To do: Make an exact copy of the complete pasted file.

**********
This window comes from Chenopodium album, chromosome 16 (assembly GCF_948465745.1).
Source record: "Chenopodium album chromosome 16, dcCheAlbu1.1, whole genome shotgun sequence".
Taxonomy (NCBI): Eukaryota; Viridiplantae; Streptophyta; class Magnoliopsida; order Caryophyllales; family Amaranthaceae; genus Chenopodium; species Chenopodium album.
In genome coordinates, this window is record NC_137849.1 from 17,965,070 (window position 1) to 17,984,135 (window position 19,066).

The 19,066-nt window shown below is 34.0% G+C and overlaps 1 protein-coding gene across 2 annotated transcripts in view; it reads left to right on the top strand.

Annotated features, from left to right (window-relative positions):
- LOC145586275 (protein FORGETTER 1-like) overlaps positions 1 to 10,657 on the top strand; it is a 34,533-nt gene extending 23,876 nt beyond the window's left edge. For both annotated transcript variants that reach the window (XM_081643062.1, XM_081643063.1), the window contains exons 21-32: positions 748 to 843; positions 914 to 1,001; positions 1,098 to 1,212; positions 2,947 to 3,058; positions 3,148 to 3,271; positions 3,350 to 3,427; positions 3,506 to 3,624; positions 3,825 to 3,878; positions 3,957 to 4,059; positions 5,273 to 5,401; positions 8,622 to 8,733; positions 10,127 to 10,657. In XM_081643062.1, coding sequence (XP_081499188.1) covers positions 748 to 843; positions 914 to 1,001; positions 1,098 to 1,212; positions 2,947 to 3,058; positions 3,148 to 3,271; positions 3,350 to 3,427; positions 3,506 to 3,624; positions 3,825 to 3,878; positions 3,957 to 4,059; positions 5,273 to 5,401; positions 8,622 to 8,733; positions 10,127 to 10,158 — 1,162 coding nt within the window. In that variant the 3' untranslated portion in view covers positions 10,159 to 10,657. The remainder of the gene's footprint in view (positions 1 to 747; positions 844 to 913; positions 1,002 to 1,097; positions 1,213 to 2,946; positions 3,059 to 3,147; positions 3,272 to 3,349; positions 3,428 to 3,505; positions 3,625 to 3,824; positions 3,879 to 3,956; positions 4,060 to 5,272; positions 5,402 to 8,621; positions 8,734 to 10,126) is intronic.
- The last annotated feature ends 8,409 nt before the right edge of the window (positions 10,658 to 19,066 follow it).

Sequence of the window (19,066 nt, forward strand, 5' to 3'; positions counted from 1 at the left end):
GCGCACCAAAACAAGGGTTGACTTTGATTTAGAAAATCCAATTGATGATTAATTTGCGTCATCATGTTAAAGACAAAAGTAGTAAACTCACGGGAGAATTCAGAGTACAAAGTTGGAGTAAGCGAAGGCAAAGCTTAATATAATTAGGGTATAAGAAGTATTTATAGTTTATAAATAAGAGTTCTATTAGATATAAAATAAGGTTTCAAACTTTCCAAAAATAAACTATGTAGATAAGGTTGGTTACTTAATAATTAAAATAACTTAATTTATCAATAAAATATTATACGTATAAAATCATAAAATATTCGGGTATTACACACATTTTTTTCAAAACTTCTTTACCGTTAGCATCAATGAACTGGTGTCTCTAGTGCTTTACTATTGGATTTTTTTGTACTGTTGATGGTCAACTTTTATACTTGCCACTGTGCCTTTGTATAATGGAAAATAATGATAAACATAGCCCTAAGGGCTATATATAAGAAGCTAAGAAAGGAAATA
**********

This window comes from Chenopodium album, chromosome 16 (assembly GCF_948465745.1).
Source record: "Chenopodium album chromosome 16, dcCheAlbu1.1, whole genome shotgun sequence".
Taxonomy (NCBI): Eukaryota; Viridiplantae; Streptophyta; class Magnoliopsida; order Caryophyllales; family Amaranthaceae; genus Chenopodium; species Chenopodium album.
In genome coordinates, this window is record NC_137849.1 from 17,965,070 (window position 1) to 17,984,135 (window position 19,066).

The 19,066-nt window shown below is 34.0% G+C and overlaps 1 protein-coding gene across 2 annotated transcripts in view; it reads left to right on the top strand.

Annotated features, from left to right (window-relative positions):
- LOC145586275 (protein FORGETTER 1-like) overlaps positions 1 to 10,657 on the top strand; it is a 34,533-nt gene extending 23,876 nt beyond the window's left edge. For both annotated transcript variants that reach the window (XM_081643062.1, XM_081643063.1), the window contains exons 21-32: positions 748 to 843; positions 914 to 1,001; positions 1,098 to 1,212; positions 2,947 to 3,058; positions 3,148 to 3,271; positions 3,350 to 3,427; positions 3,506 to 3,624; positions 3,825 to 3,878; positions 3,957 to 4,059; positions 5,273 to 5,401; positions 8,622 to 8,733; positions 10,127 to 10,657. In XM_081643062.1, coding sequence (XP_081499188.1) covers positions 748 to 843; positions 914 to 1,001; positions 1,098 to 1,212; positions 2,947 to 3,058; positions 3,148 to 3,271; positions 3,350 to 3,427; positions 3,506 to 3,624; positions 3,825 to 3,878; positions 3,957 to 4,059; positions 5,273 to 5,401; positions 8,622 to 8,733; positions 10,127 to 10,158 — 1,162 coding nt within the window. In that variant the 3' untranslated portion in view covers positions 10,159 to 10,657. The remainder of the gene's footprint in view (positions 1 to 747; positions 844 to 913; positions 1,002 to 1,097; positions 1,213 to 2,946; positions 3,059 to 3,147; positions 3,272 to 3,349; positions 3,428 to 3,505; positions 3,625 to 3,824; positions 3,879 to 3,956; positions 4,060 to 5,272; positions 5,402 to 8,621; positions 8,734 to 10,126) is intronic.
- The last annotated feature ends 8,409 nt before the right edge of the window (positions 10,658 to 19,066 follow it).

Sequence of the window (19,066 nt, forward strand, 5' to 3'; positions counted from 1 at the left end):
GCGCACCAAAACAAGGGTTGACTTTGATTTAGAAAATCCAATTGATGATTAATTTGCGTCATCATGTTAAAGACAAAAGTAGTAAACTCACGGGAGAATTCAGAGTACAAAGTTGGAGTAAGCGAAGGCAAAGCTTAATATAATTAGGGTATAAGAAGTATTTATAGTTTATAAATAAGAGTTCTATTAGATATAAAATAAGGTTTCAAACTTTCCAAAAATAAACTATGTAGATAAGGTTGGTTACTTAATAATTAAAATAACTTAATTTATCAATAAAATATTATACGTATAAAATCATAAAATATTCGGGTATTACACACATTTTTTTCAAAACTTCTTTACCGTTAGCATCAATGAACTGGTGTCTCTAGTGCTTTACTATTGGATTTTTTTGTACTGTTGATGGTCAACTTTTATACTTGCCACTGTGCCTTTGTATAATGGAAAATAATGATAAACATAGCCCTAAGGGCTATATATAAGAAGCTAAGAAAGGAAATA